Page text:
Can you imagine how the economy of any major Western country would perform if one had to gather a heap of documents for every transaction, just to prove your good intentions, Dmytro Boyarchuk writes.
To counter Russian aggression both today and in the future, one thing is clear: Ukraine must strengthen its economic capacity.
Ukrainians cannot realistically expect foreign investments to flow into the country until Russian hostility subsides.
Thus, the only resource we can truly rely on is the business community currently committed to remaining in Ukraine. Local businesses—small, mid-sized, and large—represent the future of the nation.
Surprisingly, however, Ukrainian authorities seem to undervalue the importance of their most valuable internal resource, placing their bets on significant foreign support and potential reparations from Russia as the means to stabilise the economy.
Meanwhile, Ukrainian businesses — especially those of medium size — grapple with a burdensome taxation system.
The flawed tax administration consistently ranks high in business polls, second only to issues like a drop in demand and other war-related complications.
But it’s not just the magnitude of the taxes that concerns businesses (even though taxation is by no means insignificant) — it is also the disruptive manner in which authorities handle tax and customs collections.
'Guilty until found innocent'
Remember: The Ukrainian law enforcement system is not merely “weak”; it is dysfunctional and unreliable.
A lack of trust in the judiciary and law enforcement has led authorities to base tax and customs collections on a presumption of guilt.
Unlike in developed countries where tax administration relies on the inevitability of punishment for tax evasion, the Ukrainian system operates on the assumption that all taxpayers are potentially planning to commit a crime.
Therefore, taxpayers are required to provide proof for every single transaction, demonstrating that they have no ill intent.
Can you imagine how the economy of any major Western country would perform if one had to gather a heap of documents for every transaction, just to prove your good intentions?
The Gordian knot that needs untangling
The visa application process is a fitting analogy. Consider how every EU or American citizen who plans to visit mainland China must obtain a visa.
They gather the necessary documents and fill out the required forms, yet the visa's approval is not guaranteed. Instead, approval is at the discretion of a Chinese officer.
Ukrainian businesses face a similar challenge with their government, needing a metaphorical “visa” for every reporting period to continue operations.
Businesses have put forth numerous proposals to address this issue, ranging from a simplified tax on withdrawn capital to the more radical idea of abolishing the VAT (Value Added Tax) in favour of a sales tax.
While the former is more feasible, the latter seems improbable given European Union mandates that all member states implement a VAT.
The authorities refuse to acknowledge the problem, asserting that Ukrainian taxpayers simply don't want to pay taxes — which is not true.
Something must be done to untangle this Gordian knot. Otherwise, Ukraine will find itself continually and indefinitely seeking more financial support from EU and US taxpayers, just to stay afloat for years to come.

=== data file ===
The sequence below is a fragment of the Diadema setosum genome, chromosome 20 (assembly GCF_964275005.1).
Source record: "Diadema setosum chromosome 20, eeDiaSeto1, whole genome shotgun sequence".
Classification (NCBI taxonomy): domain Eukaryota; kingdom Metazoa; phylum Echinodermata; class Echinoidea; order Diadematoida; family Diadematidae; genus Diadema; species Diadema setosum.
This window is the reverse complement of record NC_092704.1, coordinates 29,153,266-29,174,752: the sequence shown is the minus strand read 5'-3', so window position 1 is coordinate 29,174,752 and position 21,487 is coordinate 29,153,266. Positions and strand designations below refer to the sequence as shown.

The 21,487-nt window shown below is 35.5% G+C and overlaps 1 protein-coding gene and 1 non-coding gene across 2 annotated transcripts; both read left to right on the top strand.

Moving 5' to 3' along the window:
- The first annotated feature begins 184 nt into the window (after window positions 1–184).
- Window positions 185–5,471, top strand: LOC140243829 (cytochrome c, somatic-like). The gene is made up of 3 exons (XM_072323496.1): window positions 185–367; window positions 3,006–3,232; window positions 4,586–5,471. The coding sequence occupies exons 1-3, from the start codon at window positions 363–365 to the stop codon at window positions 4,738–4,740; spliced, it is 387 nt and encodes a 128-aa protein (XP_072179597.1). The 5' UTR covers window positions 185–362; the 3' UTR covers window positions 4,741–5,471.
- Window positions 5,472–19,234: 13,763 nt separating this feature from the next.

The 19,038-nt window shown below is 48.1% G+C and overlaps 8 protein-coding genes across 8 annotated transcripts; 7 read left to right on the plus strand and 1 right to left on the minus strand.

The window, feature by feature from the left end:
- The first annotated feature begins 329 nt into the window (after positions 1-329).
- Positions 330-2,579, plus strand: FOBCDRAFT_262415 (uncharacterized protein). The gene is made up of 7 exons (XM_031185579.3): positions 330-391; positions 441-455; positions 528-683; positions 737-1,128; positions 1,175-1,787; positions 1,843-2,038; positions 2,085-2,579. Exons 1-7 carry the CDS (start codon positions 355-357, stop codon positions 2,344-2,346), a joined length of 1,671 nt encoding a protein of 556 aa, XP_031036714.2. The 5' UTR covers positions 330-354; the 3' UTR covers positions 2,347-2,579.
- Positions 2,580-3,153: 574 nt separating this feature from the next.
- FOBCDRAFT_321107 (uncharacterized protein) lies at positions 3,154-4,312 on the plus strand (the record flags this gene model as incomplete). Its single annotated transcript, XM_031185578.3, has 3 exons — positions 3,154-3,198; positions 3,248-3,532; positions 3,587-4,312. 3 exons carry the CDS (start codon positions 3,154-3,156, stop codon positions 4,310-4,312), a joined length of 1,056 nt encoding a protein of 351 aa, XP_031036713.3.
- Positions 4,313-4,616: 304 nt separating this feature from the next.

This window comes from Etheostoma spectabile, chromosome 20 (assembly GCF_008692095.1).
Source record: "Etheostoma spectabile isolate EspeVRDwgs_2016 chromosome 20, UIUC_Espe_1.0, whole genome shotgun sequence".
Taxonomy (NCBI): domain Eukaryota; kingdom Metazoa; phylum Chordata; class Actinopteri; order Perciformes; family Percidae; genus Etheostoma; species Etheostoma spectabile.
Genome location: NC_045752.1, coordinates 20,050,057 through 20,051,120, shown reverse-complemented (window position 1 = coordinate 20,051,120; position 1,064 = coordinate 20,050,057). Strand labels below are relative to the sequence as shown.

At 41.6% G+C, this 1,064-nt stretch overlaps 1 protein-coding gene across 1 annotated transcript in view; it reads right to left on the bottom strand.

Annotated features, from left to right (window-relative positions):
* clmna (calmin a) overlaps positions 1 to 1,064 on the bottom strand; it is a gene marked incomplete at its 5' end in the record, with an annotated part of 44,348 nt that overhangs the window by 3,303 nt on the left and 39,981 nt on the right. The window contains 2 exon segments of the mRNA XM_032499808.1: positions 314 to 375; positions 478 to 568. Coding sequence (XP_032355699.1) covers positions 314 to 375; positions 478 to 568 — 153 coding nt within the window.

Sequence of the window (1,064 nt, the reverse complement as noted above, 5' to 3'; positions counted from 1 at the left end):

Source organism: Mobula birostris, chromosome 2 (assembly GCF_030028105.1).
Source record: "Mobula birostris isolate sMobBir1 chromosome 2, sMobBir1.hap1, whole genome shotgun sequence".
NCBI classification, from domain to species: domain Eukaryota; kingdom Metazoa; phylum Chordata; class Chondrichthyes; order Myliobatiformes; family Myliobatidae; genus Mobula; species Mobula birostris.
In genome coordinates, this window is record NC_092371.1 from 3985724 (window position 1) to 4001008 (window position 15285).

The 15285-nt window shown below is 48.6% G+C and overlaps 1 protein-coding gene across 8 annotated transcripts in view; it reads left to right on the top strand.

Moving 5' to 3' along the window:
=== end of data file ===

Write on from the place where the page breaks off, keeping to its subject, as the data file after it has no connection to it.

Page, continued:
Fixing the disruptive tax administration isn’t a straightforward task. In a setting where the rule of law is non-functional, “presumption of guilt” administrative practices are highly discretionary and largely corrupt. However, a solution is necessary.
GDP growth is tied to reducing corruption
In the West, there is a significant focus on the issue of corruption in Ukraine.
Individual accountability for corrupt actions is undeniably crucial. Yet there seems to be less emphasis on addressing the tools and systems that enable corruption in the first place.
Research from the International Monetary Fund indicates that Ukraine could see an additional 0.85% in annual GDP growth if corruption were reduced to levels seen in neighbouring countries like Bulgaria and Romania, members of both the EU and NATO.
CASE Ukraine's own estimates suggest that simply eliminating one document, the “deeds of transfer and acceptance” — which tax authorities use extensively to exert discretionary power — could save businesses around 0.6% of GDP annually.
This particular document is not utilised anywhere else globally, except in post-Soviet nations.
And it represents only a fraction of the vast system in place that leverages “presumption of guilt” practices against taxpayers in Ukraine.
Be the reformers Ukrainians desperately need
This is why a petition was initiated and addressed to President Volodymyr Zelenskyy, urging the elimination of the “presumption of guilt” practices in tax and customs administration.
The petition garnered the required 25,000 votes, an impressive number for a tax-related issue in Ukraine, indicating that there is significant concern for thousands of businesses.
President Zelenskyy even responded favourably to it. However, the Ministry of Finance countered, asserting that there isn't an issue and the existing law clearly establishes a “presumption of innocence” in taxation practices.
This response, once again, highlights the disconnect between the written law and the actual practice on the ground.
Ukraine’s businesses are left bearing the consequences and struggling to stay afloat, while our nation’s growth potential is hindered.
The path to a brighter future for the Ukrainian economy is clear. The only question that remains is, can policymakers be pressured into becoming the reformers that Ukraine’s people so desperately need?
Dmytro Boyarchuk serves as Executive Director of CASE Ukraine, a think tank based in Kyiv.
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